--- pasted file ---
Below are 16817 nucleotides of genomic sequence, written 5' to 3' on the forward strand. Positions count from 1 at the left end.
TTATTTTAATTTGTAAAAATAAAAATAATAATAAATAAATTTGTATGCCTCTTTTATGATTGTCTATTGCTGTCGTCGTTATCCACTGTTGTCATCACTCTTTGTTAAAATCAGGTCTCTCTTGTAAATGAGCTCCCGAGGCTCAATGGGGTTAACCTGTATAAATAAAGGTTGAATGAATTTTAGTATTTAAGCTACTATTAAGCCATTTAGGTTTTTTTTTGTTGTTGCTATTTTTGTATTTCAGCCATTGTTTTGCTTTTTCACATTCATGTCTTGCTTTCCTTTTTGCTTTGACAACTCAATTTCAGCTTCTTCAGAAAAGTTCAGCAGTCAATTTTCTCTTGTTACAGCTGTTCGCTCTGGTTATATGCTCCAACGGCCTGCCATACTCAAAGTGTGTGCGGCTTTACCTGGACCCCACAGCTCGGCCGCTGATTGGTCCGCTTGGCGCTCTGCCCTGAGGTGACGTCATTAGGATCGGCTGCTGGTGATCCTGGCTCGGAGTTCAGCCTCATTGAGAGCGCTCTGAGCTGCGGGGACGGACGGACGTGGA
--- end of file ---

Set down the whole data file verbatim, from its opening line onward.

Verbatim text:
Below are 16817 nucleotides of genomic sequence, written 5' to 3' on the forward strand. Positions count from 1 at the left end.
TTATTTTAATTTGTAAAAATAAAAATAATAATAAATAAATTTGTATGCCTCTTTTATGATTGTCTATTGCTGTCGTCGTTATCCACTGTTGTCATCACTCTTTGTTAAAATCAGGTCTCTCTTGTAAATGAGCTCCCGAGGCTCAATGGGGTTAACCTGTATAAATAAAGGTTGAATGAATTTTAGTATTTAAGCTACTATTAAGCCATTTAGGTTTTTTTTTGTTGTTGCTATTTTTGTATTTCAGCCATTGTTTTGCTTTTTCACATTCATGTCTTGCTTTCCTTTTTGCTTTGACAACTCAATTTCAGCTTCTTCAGAAAAGTTCAGCAGTCAATTTTCTCTTGTTACAGCTGTTCGCTCTGGTTATATGCTCCAACGGCCTGCCATACTCAAAGTGTGTGCGGCTTTACCTGGACCCCACAGCTCGGCCGCTGATTGGTCCGCTTGGCGCTCTGCCCTGAGGTGACGTCATTAGGATCGGCTGCTGGTGATCCTGGCTCGGAGTTCAGCCTCATTGAGAGCGCTCTGAGCTGCGGGGACGGACGGACGTGGA